No, I'm not referring to how the rest of the world views George Bush's United States. Nor even to how Hillary Clinton and Barack Obama fans feel about each other. Today's question is why the American right hates polar bears.
Not all conservatives loathe Ursus maritimus. South Carolina Senator John Courson, whose conservative credentials are established by his role as Strom Thurmond's campaign director, loves to photograph bears. A year ago he told me, "I don't need a scientist to tell me global warming is going to happen. I've been to Churchill Manitoba to photograph polar bears, and I've seen global warming happening."
But this commonsense, seemingly conservative approach doesn't apply to most of the pundits on the right. They almost foam at the mouth at the idea of declaring the polar bear at risk.
Columnist George Will recently launched the latest salvo. He is withering in his contempt for the idea that because the bears might be wiped out in 45 years we should act now. "45 years ago, the now long-forgotten global cooling menace was not yet foreseen." (Of course, 45 years ago AIDS was not foreseen either -- does Will reject taking public health steps now to protect our grandchildren?)
What's going on here? Is this simply shilling for the oil industry's desire to be able to drill without limits in polar bear habitat? (That's clearly what motivates Alaska Governor Sarah Palin in her threats to sue over the listing and to spend millions of dollars of taxpayer dollars trying to debunk it.)
That may be part of it. But Will pivots off his attack on the polar bear listing to uncover the real underpinning of the right's resistance to admitting the reality of global warming. "What Friedrich Hayek called the 'fatal conceit' -- the idea that government can know the future's possibilities and can and should control the future's unfolding -- is the left's agenda." He goes on to say that this concern about the future is bogus -- it's simply a ploy to get control of people's lives. "The left exists to enlarge the state's supervision of life, narrowing individual choices...."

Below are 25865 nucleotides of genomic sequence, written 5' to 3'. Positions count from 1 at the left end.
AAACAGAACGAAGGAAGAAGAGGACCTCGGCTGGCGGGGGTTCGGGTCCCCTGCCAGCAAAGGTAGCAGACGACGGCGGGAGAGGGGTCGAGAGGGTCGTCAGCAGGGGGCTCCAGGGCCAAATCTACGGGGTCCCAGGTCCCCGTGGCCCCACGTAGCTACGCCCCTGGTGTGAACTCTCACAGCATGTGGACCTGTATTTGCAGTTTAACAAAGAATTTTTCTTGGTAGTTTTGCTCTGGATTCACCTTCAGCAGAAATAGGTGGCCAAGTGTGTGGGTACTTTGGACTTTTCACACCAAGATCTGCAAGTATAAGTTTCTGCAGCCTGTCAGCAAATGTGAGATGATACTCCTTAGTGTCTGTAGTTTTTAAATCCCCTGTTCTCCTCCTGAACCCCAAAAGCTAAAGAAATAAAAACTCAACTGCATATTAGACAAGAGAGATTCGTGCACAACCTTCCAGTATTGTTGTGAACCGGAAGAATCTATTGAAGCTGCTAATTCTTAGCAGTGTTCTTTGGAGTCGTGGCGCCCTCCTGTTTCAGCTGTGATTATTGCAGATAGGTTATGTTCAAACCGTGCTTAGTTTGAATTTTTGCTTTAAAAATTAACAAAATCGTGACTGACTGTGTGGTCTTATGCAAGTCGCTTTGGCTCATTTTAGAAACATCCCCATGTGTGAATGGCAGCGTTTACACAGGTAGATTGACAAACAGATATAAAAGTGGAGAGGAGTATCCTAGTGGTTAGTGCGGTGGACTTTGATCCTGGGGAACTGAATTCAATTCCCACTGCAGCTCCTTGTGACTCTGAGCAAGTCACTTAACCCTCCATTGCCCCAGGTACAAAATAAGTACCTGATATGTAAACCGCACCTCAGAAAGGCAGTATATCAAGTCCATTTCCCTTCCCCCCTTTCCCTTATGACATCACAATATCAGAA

That's what we need to understand. The very concept that present generations should try to anticipate the future consequences of our acts, and take responsibility for them, is anathema to the leaders of the current American right.
Which means, of course, that they are not true conservatives at all. Compare Will's screed with this quote from the father of conservatism, Britain's Edmund Burke: "Society is a partnership not only between those who are living, but between those who are to be born." Or listen to Barry Goldwater's original inspiration, Russell Kirk, on the environmental crisis, writing in the 1960s: "The modern spectacle of vanished forests and eroded lands, wasted petroleum and ruthless mining," he wrote, "is evidence of what an age without veneration does to itself and its successors (italics mine)."
You can almost imagine Will's lips curling as he closes with this line: "Onward green soldiers, into preventive war on behalf of some bears ...."
Wrong, George. We're simply the real conservatives.